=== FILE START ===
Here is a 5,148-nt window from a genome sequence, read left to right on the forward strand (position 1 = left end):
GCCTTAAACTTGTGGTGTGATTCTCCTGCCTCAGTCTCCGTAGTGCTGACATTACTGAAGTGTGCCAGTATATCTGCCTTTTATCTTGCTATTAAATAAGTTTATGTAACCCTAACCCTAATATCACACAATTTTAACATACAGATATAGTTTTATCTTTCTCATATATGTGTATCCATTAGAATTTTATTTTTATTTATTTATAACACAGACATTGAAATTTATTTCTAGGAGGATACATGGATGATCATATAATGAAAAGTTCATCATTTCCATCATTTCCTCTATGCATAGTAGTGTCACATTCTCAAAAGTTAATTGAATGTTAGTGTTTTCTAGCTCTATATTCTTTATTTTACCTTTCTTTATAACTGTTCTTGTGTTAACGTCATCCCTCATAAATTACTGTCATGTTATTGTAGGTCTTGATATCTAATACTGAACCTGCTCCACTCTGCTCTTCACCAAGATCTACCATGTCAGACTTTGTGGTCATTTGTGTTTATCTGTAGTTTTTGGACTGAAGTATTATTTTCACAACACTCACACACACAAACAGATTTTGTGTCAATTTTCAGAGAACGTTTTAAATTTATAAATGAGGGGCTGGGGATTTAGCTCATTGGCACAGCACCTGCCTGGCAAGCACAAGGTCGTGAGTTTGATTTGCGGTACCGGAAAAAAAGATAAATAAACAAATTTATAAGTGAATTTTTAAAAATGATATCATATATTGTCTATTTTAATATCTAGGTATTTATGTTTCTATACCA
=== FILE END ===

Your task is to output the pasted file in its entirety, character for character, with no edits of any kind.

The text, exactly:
Here is a 5,148-nt window from a genome sequence, read left to right on the forward strand (position 1 = left end):
GCCTTAAACTTGTGGTGTGATTCTCCTGCCTCAGTCTCCGTAGTGCTGACATTACTGAAGTGTGCCAGTATATCTGCCTTTTATCTTGCTATTAAATAAGTTTATGTAACCCTAACCCTAATATCACACAATTTTAACATACAGATATAGTTTTATCTTTCTCATATATGTGTATCCATTAGAATTTTATTTTTATTTATTTATAACACAGACATTGAAATTTATTTCTAGGAGGATACATGGATGATCATATAATGAAAAGTTCATCATTTCCATCATTTCCTCTATGCATAGTAGTGTCACATTCTCAAAAGTTAATTGAATGTTAGTGTTTTCTAGCTCTATATTCTTTATTTTACCTTTCTTTATAACTGTTCTTGTGTTAACGTCATCCCTCATAAATTACTGTCATGTTATTGTAGGTCTTGATATCTAATACTGAACCTGCTCCACTCTGCTCTTCACCAAGATCTACCATGTCAGACTTTGTGGTCATTTGTGTTTATCTGTAGTTTTTGGACTGAAGTATTATTTTCACAACACTCACACACACAAACAGATTTTGTGTCAATTTTCAGAGAACGTTTTAAATTTATAAATGAGGGGCTGGGGATTTAGCTCATTGGCACAGCACCTGCCTGGCAAGCACAAGGTCGTGAGTTTGATTTGCGGTACCGGAAAAAAAGATAAATAAACAAATTTATAAGTGAATTTTTAAAAATGATATCATATATTGTCTATTTTAATATCTAGGTATTTATGTTTCTATACCA